We’ve always enjoyed English muffins in Gourmandistan, but have long been dissatisfied with what can be found in our grocery. Years ago we bought some muffin rings and tried the recipe inside, but the oven-baked muffins were dense and not at all like the nook-and-cranny nirvana we sought. So we abandoned our muffins for other breads, occasionally buying a package of Bays for hamburger buns, only to find their freezer-burned corpses littering the Sub-Zero’s floor after we forgot about them. Then Michelle, once again reviewing her vast cookbook collection, found a Julia Child version that cooks on the stove top. That’s when we realized that, if you can make pancake batter, you can make English muffins.
Julia Child describes English muffin dough as “heavier than the usual pancake batter but not at all like the conventional dough.” Our first attempt was a little on the heavy side, resulting in a solid, yet still delicious muffin. On the second try Steve put in a bit more salted water for the second rise (Julia also allows adding water just before baking) and the thinner batter yielded a perfect platform for melted butter and jam, with crunchy bits holding pockets of melty-sweet goodness.
Now our freezer holds several muffins we can hardly wait to eat. And if you’re about to indulge yourself in pancakes some Saturday morning, have a bit of yogurt instead—your muffins will be ready by lunch.
(adapted from Julia Child’s Menu Cookbook) (for 10 to 12 muffins)
1 tablespoon dry active yeast dissolved in ¼ cup tepid water
¼ cup grated raw potato simmered until tender in 1 cup water
½ cup cold milk
2-½ cups all-purpose flour in a 3-quart mixing bowl
To be added after first rise: 1-½ teaspoons salt dissolved in 3 tablespoons of tepid water
2 to 3 tablespoons butter, softened
Beat the cold milk into the potato pan, then stir mixture into flour, adding the dissolved yeast once the mixture is tepid. Beat vigorously with a wooden spoon or stand mixer for a minute or so, making a loose, thick batter—heavier than the usual pancake batter but not at all like conventional bread dough. Cover with plastic wrap and let rise in a warm place until batter has risen and large bubbles have appeared in the surface (usually about 1-½ hours, but it must be bubbly, however long it takes).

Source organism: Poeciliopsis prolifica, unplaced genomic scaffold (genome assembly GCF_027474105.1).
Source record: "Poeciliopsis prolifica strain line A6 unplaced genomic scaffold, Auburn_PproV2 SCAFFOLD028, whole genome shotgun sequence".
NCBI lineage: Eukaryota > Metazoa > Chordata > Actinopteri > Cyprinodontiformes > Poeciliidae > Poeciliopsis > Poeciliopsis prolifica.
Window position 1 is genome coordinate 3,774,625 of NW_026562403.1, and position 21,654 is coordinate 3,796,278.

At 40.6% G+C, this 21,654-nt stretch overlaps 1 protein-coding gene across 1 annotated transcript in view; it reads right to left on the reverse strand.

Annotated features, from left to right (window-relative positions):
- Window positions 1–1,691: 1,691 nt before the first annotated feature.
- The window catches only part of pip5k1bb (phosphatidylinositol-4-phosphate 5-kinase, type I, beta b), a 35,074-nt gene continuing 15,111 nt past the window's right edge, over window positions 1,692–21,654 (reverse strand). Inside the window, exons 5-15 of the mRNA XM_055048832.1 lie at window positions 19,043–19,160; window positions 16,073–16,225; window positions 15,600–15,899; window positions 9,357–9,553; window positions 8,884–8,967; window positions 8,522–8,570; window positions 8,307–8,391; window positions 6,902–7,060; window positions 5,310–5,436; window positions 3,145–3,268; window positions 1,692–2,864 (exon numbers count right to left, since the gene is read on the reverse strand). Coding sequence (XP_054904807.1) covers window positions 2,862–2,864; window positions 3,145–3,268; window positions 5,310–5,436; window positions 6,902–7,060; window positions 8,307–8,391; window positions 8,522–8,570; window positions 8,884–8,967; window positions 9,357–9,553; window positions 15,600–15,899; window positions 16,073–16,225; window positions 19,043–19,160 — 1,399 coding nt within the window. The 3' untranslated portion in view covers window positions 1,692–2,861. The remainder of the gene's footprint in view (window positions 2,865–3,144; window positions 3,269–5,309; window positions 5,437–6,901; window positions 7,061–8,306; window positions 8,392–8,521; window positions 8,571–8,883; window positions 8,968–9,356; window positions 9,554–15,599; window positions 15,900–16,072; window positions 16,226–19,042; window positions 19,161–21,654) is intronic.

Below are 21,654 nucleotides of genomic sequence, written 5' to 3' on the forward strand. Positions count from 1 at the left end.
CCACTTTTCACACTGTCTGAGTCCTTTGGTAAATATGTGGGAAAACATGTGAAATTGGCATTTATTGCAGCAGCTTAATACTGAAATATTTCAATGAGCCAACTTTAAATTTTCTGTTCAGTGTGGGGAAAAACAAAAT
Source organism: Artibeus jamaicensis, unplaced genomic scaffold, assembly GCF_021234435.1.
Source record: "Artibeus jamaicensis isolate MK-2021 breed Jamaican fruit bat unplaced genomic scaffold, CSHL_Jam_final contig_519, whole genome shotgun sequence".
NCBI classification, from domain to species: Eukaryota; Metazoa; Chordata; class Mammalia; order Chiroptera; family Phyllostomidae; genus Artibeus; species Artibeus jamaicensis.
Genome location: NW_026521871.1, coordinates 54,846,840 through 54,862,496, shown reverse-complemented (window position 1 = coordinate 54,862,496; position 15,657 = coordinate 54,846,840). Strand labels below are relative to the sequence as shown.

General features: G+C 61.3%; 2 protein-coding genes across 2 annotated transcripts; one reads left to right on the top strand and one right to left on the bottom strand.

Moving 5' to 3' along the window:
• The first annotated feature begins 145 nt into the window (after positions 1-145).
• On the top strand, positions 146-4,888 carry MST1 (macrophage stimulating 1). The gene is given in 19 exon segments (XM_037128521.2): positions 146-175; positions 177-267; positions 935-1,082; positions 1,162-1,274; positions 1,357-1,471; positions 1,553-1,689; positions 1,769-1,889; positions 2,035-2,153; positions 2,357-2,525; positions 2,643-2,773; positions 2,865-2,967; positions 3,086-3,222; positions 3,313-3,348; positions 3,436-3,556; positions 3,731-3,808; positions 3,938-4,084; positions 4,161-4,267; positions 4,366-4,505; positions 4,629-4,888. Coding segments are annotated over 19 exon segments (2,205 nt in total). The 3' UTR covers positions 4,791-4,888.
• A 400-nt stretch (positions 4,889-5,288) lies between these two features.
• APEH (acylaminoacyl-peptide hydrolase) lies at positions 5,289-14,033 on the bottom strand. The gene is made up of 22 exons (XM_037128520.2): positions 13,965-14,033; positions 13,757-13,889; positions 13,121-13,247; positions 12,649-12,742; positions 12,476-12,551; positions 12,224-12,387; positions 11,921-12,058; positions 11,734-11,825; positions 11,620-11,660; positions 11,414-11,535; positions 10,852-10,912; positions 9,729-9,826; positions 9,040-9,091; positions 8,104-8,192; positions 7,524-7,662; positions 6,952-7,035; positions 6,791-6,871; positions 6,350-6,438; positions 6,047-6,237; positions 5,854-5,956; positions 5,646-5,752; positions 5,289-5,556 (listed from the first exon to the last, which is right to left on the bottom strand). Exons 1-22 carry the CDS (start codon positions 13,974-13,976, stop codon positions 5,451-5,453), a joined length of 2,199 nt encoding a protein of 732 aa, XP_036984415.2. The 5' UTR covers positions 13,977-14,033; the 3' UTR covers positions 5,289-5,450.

Once it has become bubbly, stir the batter down, then beat in the salt and water, again beating vigorously for about a minute. Cover, and let rise until bubbles again appear at the surface, about an hour.
The muffin batter should be heavy, sticky and sluggish, but not runny. When the muffin batter is ready to cook, generously brush the insides of muffin rings (or clean cat food or tuna cans with tops and bottoms removed) with softened butter. Butter the surface of a griddle or frying pan and set over moderate heat. When just hot enough so that drops of water begin to dance on it, the heat is about right. Scoop your ladle or cup into the batter and dislodge the batter into a ring or tin with a rubber spatula. Try to have the batter be about ⅜ inch thick to make a muffin twice that thickness.
Cook the muffins slowly on one side until bubbles pierce through the top surface, watching as almost the entire top surface changes from wet ivory white to a dryish gray color. This should take about 6 to 8 minutes, depending on the heat—regulate the heat so that the muffin bottoms do not color more than a pale or medium brown. At this point, remove the rings and turn the muffins over and cook about a minute on the other side, until the top is just brown. Cool the muffins on a rack.
Using a table fork, split (don’t cut!) the muffins horizontally, leaving the inside slightly rough and full of holes. The muffins must be toasted slowly under a broiler (do not use a toaster). Toast the uncut side for a minute or so, then turn the muffin halves and toast the cut side for 2 to 3 minutes, until lightly browned. Butter the cut side and return to the broiler for another minute or so, until the butter has bubbled up and sunk into the muffin. Serve as soon as possible, with jam or honey (Michelle) or salt (Steve).